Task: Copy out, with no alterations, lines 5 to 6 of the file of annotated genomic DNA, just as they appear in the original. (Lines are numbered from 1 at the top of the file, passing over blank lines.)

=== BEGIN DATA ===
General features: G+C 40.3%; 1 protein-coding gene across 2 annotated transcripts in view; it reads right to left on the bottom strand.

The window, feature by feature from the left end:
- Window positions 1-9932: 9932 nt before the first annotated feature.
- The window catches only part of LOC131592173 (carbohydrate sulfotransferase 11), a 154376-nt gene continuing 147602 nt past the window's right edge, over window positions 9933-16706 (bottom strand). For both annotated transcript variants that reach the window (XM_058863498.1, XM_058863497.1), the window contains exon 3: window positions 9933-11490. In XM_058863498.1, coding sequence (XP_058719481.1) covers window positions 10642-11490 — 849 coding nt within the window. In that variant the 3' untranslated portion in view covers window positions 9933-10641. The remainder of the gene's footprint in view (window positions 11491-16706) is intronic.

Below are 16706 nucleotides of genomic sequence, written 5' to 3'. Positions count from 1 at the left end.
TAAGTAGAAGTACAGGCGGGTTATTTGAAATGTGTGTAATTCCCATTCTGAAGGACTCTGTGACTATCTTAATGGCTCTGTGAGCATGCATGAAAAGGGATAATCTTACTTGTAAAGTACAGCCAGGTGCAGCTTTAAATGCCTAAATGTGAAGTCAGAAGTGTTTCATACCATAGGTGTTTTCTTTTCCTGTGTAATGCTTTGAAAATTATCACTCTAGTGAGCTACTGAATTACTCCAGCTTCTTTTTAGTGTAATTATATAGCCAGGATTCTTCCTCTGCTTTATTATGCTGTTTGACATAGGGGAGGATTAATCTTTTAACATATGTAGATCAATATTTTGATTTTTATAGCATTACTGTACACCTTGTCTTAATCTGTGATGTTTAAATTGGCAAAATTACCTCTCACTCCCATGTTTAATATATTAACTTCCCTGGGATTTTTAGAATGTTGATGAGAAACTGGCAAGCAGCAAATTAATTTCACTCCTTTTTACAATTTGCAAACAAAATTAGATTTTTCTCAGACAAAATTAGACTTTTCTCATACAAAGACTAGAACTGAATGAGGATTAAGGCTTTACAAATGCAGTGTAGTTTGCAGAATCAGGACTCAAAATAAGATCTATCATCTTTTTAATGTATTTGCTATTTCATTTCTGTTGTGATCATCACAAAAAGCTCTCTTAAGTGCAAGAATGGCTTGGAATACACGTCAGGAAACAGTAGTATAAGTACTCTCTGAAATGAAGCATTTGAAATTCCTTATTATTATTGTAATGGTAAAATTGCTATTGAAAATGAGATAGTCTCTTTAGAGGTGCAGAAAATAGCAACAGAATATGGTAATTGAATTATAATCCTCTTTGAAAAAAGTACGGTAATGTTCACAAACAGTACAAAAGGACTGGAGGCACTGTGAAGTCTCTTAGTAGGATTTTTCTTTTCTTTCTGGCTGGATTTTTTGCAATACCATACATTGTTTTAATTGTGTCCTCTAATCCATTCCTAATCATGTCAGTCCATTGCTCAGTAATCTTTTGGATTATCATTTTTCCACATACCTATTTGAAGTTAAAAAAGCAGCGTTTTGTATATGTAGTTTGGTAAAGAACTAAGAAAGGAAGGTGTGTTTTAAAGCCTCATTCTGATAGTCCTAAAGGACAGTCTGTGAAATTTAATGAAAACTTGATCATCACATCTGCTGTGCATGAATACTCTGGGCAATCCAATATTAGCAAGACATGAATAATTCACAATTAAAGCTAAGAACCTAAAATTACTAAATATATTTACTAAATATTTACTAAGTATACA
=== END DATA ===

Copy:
Below are 16706 nucleotides of genomic sequence, written 5' to 3'. Positions count from 1 at the left end.
TAAGTAGAAGTACAGGCGGGTTATTTGAAATGTGTGTAATTCCCATTCTGAAGGACTCTGTGACTATCTTAATGGCTCTGTGAGCATGCATGAAAAGGGATAATCTTACTTGTAAAGTACAGCCAGGTGCAGCTTTAAATGCCTAAATGTGAAGTCAGAAGTGTTTCATACCATAGGTGTTTTCTTTTCCTGTGTAATGCTTTGAAAATTATCACTCTAGTGAGCTACTGAATTACTCCAGCTTCTTTTTAGTGTAATTATATAGCCAGGATTCTTCCTCTGCTTTATTATGCTGTTTGACATAGGGGAGGATTAATCTTTTAACATATGTAGATCAATATTTTGATTTTTATAGCATTACTGTACACCTTGTCTTAATCTGTGATGTTTAAATTGGCAAAATTACCTCTCACTCCCATGTTTAATATATTAACTTCCCTGGGATTTTTAGAATGTTGATGAGAAACTGGCAAGCAGCAAATTAATTTCACTCCTTTTTACAATTTGCAAACAAAATTAGATTTTTCTCAGACAAAATTAGACTTTTCTCATACAAAGACTAGAACTGAATGAGGATTAAGGCTTTACAAATGCAGTGTAGTTTGCAGAATCAGGACTCAAAATAAGATCTATCATCTTTTTAATGTATTTGCTATTTCATTTCTGTTGTGATCATCACAAAAAGCTCTCTTAAGTGCAAGAATGGCTTGGAATACACGTCAGGAAACAGTAGTATAAGTACTCTCTGAAATGAAGCATTTGAAATTCCTTATTATTATTGTAATGGTAAAATTGCTATTGAAAATGAGATAGTCTCTTTAGAGGTGCAGAAAATAGCAACAGAATATGGTAATTGAATTATAATCCTCTTTGAAAAAAGTACGGTAATGTTCACAAACAGTACAAAAGGACTGGAGGCACTGTGAAGTCTCTTAGTAGGATTTTTCTTTTCTTTCTGGCTGGATTTTTTGCAATACCATACATTGTTTTAATTGTGTCCTCTAATCCATTCCTAATCATGTCAGTCCATTGCTCAGTAATCTTTTGGATTATCATTTTTCCACATACCTATTTGAAGTTAAAAAAGCAGCGTTTTGTATATGTAGTTTGGTAAAGAACTAAGAAAGGAAGGTGTGTTTTAAAGCCTCATTCTGATAGTCCTAAAGGACAGTCTGTGAAATTTAATGAAAACTTGATCATCACATCTGCTGTGCATGAATACTCTGGGCAATCCAATATTAGCAAGACATGAATAATTCACAATTAAAGCTAAGAACCTAAAATTACTAAATATATTTACTAAATATTTACTAAGTATACA